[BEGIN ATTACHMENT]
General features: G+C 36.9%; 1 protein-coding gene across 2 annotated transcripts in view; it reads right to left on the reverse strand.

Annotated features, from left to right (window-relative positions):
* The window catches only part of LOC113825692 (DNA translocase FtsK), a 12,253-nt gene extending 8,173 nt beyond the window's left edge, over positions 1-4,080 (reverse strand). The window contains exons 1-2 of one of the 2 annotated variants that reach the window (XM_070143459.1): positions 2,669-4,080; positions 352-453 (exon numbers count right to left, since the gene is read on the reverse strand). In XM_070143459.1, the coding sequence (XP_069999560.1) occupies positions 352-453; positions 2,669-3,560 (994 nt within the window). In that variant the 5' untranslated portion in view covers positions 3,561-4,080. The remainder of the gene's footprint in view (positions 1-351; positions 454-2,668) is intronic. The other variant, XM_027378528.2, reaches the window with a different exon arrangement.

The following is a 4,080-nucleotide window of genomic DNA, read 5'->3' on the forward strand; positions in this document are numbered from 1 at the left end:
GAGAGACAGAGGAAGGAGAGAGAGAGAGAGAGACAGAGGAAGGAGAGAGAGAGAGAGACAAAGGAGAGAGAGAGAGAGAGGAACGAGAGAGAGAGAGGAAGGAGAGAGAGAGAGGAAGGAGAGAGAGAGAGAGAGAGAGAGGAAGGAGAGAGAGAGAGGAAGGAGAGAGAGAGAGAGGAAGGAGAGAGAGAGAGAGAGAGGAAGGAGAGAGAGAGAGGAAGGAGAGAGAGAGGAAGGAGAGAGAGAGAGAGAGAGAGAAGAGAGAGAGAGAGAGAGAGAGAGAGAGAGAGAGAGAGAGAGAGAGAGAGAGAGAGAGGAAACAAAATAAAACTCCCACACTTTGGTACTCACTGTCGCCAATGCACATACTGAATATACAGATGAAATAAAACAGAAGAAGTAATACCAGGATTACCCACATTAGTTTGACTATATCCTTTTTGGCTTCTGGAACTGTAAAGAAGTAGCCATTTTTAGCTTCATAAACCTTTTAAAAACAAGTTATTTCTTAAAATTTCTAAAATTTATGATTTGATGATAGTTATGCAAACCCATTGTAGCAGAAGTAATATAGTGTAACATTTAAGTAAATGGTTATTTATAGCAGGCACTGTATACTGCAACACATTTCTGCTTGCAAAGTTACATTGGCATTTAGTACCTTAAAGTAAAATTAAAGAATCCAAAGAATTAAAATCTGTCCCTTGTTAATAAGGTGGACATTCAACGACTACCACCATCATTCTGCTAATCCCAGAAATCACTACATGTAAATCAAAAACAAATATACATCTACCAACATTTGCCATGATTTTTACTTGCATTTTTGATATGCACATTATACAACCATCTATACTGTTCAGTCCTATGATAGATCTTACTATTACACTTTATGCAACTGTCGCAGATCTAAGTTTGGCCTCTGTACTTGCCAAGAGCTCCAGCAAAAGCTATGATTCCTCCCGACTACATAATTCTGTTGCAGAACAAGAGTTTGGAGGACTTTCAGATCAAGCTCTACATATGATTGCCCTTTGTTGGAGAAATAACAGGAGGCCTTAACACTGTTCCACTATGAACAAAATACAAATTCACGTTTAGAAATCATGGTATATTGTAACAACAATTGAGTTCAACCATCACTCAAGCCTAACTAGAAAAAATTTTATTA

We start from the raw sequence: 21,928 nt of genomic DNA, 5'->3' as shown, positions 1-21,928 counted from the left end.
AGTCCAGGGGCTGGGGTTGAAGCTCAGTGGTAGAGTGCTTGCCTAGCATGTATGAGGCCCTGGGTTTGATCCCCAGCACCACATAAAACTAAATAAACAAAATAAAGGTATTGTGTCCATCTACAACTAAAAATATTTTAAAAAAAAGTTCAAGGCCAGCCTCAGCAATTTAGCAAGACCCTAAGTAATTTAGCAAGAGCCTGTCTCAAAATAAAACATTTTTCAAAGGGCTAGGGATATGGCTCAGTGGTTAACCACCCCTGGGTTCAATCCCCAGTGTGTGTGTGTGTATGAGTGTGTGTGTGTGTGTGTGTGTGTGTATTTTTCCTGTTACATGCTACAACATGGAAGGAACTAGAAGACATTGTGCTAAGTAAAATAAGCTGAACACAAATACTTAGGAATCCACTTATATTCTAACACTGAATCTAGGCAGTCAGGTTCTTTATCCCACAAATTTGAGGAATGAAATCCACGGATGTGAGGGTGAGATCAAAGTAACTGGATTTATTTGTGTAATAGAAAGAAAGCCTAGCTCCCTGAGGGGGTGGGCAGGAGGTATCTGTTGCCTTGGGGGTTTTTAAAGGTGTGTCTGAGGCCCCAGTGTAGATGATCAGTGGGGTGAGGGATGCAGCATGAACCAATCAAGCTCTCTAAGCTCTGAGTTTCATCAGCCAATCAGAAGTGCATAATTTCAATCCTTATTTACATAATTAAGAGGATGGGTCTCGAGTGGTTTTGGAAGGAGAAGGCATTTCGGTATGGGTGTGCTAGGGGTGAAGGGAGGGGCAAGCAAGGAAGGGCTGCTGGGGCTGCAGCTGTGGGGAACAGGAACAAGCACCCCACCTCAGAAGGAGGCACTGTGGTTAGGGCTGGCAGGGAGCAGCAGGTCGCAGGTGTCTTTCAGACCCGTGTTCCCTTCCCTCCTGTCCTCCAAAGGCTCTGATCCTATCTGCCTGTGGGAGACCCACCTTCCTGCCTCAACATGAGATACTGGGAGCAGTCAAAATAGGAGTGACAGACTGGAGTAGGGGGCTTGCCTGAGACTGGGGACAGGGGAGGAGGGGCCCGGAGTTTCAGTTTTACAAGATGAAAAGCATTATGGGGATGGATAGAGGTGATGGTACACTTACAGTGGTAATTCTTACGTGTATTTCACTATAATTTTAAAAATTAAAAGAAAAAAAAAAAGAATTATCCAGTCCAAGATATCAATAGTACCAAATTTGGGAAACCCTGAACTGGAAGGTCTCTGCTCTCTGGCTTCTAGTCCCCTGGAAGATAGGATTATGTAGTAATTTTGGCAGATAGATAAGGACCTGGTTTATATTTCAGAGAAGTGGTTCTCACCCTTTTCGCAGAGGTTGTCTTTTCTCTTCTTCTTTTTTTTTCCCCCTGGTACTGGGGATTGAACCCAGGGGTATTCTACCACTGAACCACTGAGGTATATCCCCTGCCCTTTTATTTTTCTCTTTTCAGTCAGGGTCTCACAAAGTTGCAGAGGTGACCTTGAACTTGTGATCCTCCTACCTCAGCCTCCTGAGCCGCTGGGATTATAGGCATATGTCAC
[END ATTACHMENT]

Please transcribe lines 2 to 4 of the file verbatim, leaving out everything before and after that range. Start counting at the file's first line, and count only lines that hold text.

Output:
Annotated features, from left to right (window-relative positions):
* The window catches only part of LOC113825692 (DNA translocase FtsK), a 12,253-nt gene extending 8,173 nt beyond the window's left edge, over positions 1-4,080 (reverse strand). The window contains exons 1-2 of one of the 2 annotated variants that reach the window (XM_070143459.1): positions 2,669-4,080; positions 352-453 (exon numbers count right to left, since the gene is read on the reverse strand). In XM_070143459.1, the coding sequence (XP_069999560.1) occupies positions 352-453; positions 2,669-3,560 (994 nt within the window). In that variant the 5' untranslated portion in view covers positions 3,561-4,080. The remainder of the gene's footprint in view (positions 1-351; positions 454-2,668) is intronic. The other variant, XM_027378528.2, reaches the window with a different exon arrangement.

The following is a 4,080-nucleotide window of genomic DNA, read 5'->3' on the forward strand; positions in this document are numbered from 1 at the left end: